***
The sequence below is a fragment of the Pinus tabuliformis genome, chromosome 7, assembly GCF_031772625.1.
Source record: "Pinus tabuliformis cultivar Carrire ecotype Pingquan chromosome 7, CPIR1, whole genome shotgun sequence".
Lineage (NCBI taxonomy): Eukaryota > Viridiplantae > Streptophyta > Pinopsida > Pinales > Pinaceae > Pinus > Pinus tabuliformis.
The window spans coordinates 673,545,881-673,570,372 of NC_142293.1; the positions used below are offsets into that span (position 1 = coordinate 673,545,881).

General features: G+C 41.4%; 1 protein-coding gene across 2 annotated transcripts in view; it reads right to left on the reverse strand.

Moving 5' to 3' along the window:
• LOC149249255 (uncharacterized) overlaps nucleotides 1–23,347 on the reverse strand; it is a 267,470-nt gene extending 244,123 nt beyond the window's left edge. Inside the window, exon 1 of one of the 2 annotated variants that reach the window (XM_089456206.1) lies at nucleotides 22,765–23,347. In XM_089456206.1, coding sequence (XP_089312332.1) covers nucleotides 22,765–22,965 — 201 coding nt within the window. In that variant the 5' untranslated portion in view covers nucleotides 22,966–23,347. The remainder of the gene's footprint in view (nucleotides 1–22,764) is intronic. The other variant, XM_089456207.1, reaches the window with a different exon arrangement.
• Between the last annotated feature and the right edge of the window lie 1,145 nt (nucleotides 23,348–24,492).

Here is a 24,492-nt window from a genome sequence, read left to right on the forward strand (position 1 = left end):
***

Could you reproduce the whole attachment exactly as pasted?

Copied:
The sequence below is a fragment of the Pinus tabuliformis genome, chromosome 7, assembly GCF_031772625.1.
Source record: "Pinus tabuliformis cultivar Carrire ecotype Pingquan chromosome 7, CPIR1, whole genome shotgun sequence".
Lineage (NCBI taxonomy): Eukaryota > Viridiplantae > Streptophyta > Pinopsida > Pinales > Pinaceae > Pinus > Pinus tabuliformis.
The window spans coordinates 673,545,881-673,570,372 of NC_142293.1; the positions used below are offsets into that span (position 1 = coordinate 673,545,881).

General features: G+C 41.4%; 1 protein-coding gene across 2 annotated transcripts in view; it reads right to left on the reverse strand.

Moving 5' to 3' along the window:
• LOC149249255 (uncharacterized) overlaps nucleotides 1–23,347 on the reverse strand; it is a 267,470-nt gene extending 244,123 nt beyond the window's left edge. Inside the window, exon 1 of one of the 2 annotated variants that reach the window (XM_089456206.1) lies at nucleotides 22,765–23,347. In XM_089456206.1, coding sequence (XP_089312332.1) covers nucleotides 22,765–22,965 — 201 coding nt within the window. In that variant the 5' untranslated portion in view covers nucleotides 22,966–23,347. The remainder of the gene's footprint in view (nucleotides 1–22,764) is intronic. The other variant, XM_089456207.1, reaches the window with a different exon arrangement.
• Between the last annotated feature and the right edge of the window lie 1,145 nt (nucleotides 23,348–24,492).

Here is a 24,492-nt window from a genome sequence, read left to right on the forward strand (position 1 = left end):